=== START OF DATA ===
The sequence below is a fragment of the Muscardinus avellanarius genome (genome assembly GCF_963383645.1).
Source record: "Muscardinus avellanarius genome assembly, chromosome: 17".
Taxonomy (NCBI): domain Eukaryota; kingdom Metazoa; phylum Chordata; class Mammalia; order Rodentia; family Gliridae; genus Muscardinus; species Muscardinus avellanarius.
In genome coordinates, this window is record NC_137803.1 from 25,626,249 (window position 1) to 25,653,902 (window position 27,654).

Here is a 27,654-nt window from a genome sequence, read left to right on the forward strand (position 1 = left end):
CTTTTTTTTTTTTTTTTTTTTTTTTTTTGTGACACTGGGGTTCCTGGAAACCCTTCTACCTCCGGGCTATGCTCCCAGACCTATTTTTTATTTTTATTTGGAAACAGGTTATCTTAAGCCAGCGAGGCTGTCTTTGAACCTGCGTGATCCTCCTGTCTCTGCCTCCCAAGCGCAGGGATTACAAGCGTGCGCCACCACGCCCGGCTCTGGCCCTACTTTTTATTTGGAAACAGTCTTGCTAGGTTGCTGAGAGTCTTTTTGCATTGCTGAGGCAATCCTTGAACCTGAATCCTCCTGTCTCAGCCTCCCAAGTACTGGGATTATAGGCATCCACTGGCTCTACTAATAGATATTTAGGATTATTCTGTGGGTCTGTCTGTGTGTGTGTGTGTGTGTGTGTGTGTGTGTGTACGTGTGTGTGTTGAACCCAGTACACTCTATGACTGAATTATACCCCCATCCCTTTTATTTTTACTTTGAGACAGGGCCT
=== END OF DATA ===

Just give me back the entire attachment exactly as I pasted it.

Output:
The sequence below is a fragment of the Muscardinus avellanarius genome (genome assembly GCF_963383645.1).
Source record: "Muscardinus avellanarius genome assembly, chromosome: 17".
Taxonomy (NCBI): domain Eukaryota; kingdom Metazoa; phylum Chordata; class Mammalia; order Rodentia; family Gliridae; genus Muscardinus; species Muscardinus avellanarius.
In genome coordinates, this window is record NC_137803.1 from 25,626,249 (window position 1) to 25,653,902 (window position 27,654).

Here is a 27,654-nt window from a genome sequence, read left to right on the forward strand (position 1 = left end):
CTTTTTTTTTTTTTTTTTTTTTTTTTTTGTGACACTGGGGTTCCTGGAAACCCTTCTACCTCCGGGCTATGCTCCCAGACCTATTTTTTATTTTTATTTGGAAACAGGTTATCTTAAGCCAGCGAGGCTGTCTTTGAACCTGCGTGATCCTCCTGTCTCTGCCTCCCAAGCGCAGGGATTACAAGCGTGCGCCACCACGCCCGGCTCTGGCCCTACTTTTTATTTGGAAACAGTCTTGCTAGGTTGCTGAGAGTCTTTTTGCATTGCTGAGGCAATCCTTGAACCTGAATCCTCCTGTCTCAGCCTCCCAAGTACTGGGATTATAGGCATCCACTGGCTCTACTAATAGATATTTAGGATTATTCTGTGGGTCTGTCTGTGTGTGTGTGTGTGTGTGTGTGTGTGTGTGTACGTGTGTGTGTTGAACCCAGTACACTCTATGACTGAATTATACCCCCATCCCTTTTATTTTTACTTTGAGACAGGGCCT